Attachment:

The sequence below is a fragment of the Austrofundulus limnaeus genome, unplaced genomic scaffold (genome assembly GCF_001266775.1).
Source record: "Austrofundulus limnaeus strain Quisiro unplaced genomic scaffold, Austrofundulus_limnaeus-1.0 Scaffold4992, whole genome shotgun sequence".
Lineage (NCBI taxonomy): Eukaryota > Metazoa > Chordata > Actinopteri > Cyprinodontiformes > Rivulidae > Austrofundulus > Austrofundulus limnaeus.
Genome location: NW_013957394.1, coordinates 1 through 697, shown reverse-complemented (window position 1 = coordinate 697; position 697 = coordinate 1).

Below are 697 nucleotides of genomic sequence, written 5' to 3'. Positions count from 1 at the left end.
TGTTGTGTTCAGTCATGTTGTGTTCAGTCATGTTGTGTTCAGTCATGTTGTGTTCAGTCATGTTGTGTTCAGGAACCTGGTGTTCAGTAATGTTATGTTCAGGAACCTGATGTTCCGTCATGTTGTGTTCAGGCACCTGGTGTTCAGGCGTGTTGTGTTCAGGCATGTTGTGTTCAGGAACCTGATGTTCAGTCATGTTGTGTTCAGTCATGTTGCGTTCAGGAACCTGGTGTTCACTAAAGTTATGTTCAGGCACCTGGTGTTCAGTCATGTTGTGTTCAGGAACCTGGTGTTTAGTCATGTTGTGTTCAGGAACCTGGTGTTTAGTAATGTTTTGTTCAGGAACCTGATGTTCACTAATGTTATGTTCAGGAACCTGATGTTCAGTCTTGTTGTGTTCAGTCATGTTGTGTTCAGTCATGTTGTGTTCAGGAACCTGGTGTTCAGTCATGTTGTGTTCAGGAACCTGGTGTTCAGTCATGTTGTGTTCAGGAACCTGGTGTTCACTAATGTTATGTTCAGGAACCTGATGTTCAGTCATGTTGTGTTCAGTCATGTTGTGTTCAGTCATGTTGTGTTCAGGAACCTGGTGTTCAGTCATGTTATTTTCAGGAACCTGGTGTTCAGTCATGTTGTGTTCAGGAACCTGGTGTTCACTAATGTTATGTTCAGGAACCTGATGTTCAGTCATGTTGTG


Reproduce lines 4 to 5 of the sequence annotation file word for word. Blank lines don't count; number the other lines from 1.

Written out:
Genome location: NW_013957394.1, coordinates 1 through 697, shown reverse-complemented (window position 1 = coordinate 697; position 697 = coordinate 1).

Below are 697 nucleotides of genomic sequence, written 5' to 3'. Positions count from 1 at the left end.